The British pianist Martin Hughes made his first appearance at London’s Wigmore Hall at the age of twelve. At sixteen he entered the Conservatoire National Supérieur de Musique de Paris in the class of Yvonne Lefébure. At eighteen he made his debut at the Salle Gaveau, Paris and on BBC radio. He went on to study at the Moscow Conservatory with Lev Oborin, and worked also in Aldeburgh with Benjamin Britten and in Positano with Wilhelm Kempff. There followed tours to the USA, the USSR, Europe and Israel, together with invitations to many of Europe’s broadcasting networks, and appearances with major orchestras. A series of seven recitals on London’s South Bank sponsored by the Kirckman Society established his critical reputation.
Martin Hughes’s performances of Beethoven and Schubert have won him critical praise in many countries, and he has performed the piano sonatas of Beethoven and Schubert in complete cycles. His intellectual approach owes much to the influence of a former colleague, Hans Heimler, who in his Viennese years studied with Berg, Schenker and Weingartner. Of Martin Hughes’s article on the interpretation of Beethoven’s piano music („Interpreting Beethoven“ ed. Stowell, Cambridge University Press 1994) Paul Badura-Skoda wrote „Every pianist who is seriously interested in rendering the spirit of a Beethoven piano work ought to read it“.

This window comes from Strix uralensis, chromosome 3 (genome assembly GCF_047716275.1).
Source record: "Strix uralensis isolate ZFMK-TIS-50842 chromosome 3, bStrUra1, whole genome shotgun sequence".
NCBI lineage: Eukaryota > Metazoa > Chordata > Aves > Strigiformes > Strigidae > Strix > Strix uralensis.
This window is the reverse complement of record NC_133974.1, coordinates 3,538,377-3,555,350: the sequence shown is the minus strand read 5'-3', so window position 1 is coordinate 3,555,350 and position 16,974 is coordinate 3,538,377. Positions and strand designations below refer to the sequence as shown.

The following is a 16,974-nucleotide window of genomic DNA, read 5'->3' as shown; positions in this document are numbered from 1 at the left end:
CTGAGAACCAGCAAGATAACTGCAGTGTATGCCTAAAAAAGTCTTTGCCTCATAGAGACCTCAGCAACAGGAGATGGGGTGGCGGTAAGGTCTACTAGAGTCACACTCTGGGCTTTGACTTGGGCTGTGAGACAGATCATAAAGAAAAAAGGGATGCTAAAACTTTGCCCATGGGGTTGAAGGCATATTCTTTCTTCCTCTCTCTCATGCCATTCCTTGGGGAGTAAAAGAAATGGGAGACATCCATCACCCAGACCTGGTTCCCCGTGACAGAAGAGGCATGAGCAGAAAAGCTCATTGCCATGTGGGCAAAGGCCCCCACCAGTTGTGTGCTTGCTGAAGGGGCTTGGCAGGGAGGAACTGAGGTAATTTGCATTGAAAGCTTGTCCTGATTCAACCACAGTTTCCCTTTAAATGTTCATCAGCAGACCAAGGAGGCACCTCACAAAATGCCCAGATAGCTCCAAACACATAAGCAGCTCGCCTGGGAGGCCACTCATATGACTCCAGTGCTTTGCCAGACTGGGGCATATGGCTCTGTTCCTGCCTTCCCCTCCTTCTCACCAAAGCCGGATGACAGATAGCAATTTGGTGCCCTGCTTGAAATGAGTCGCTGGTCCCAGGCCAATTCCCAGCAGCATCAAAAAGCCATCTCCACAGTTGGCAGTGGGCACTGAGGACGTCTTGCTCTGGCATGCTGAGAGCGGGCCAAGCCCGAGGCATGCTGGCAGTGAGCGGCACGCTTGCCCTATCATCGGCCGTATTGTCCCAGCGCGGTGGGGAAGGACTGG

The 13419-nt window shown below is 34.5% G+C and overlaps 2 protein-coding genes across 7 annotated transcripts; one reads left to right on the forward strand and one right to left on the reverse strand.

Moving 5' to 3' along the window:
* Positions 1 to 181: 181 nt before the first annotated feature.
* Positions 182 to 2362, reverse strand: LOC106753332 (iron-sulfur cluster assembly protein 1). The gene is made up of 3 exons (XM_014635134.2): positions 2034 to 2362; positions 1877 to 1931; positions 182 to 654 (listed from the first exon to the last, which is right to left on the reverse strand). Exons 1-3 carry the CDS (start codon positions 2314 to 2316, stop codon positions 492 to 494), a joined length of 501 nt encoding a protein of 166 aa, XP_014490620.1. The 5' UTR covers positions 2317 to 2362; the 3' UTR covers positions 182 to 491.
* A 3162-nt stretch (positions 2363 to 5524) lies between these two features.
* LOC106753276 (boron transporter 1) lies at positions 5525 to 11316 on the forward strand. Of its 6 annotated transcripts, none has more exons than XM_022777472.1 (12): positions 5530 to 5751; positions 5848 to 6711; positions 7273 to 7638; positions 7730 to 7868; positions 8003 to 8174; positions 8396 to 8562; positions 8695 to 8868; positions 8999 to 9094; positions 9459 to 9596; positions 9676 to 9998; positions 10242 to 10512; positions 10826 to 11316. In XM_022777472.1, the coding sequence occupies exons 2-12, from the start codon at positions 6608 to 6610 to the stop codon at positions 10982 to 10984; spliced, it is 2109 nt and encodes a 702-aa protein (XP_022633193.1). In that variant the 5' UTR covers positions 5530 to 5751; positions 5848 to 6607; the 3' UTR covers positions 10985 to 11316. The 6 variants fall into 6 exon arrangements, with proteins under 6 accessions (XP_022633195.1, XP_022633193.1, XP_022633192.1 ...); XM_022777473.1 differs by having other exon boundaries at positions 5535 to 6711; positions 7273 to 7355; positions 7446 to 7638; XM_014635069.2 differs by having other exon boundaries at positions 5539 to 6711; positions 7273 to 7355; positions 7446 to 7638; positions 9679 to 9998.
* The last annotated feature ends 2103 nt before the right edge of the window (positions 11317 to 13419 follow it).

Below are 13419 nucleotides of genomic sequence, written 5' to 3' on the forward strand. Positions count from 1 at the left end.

Formerly professor in the Piano Department at the Universität der Künste Berlin, Martin Hughes has given masterclasses for the University of Cambridge, the Conservatoire National Supérieur de Musique Paris, the Sibelius Academy Helsinki, Seoul National University, as well as in the USA, Israel, Hong Kong, China, Japan, France, Norway, Switzerland, Germany, Poland, Czech Republic, Romania and Austria. In October 2002 he was appointed Professor at the Universität für Musik und Darstellende Kunst Wien where he was for eight years chairman of the Solo Keyboard Institute. He is Visiting Professor at the Elisabeth University in Hiroshima, Japan.
Recently he published his book "Translating Beethoven" about the piano sonatas by Ludwig van Beethoven.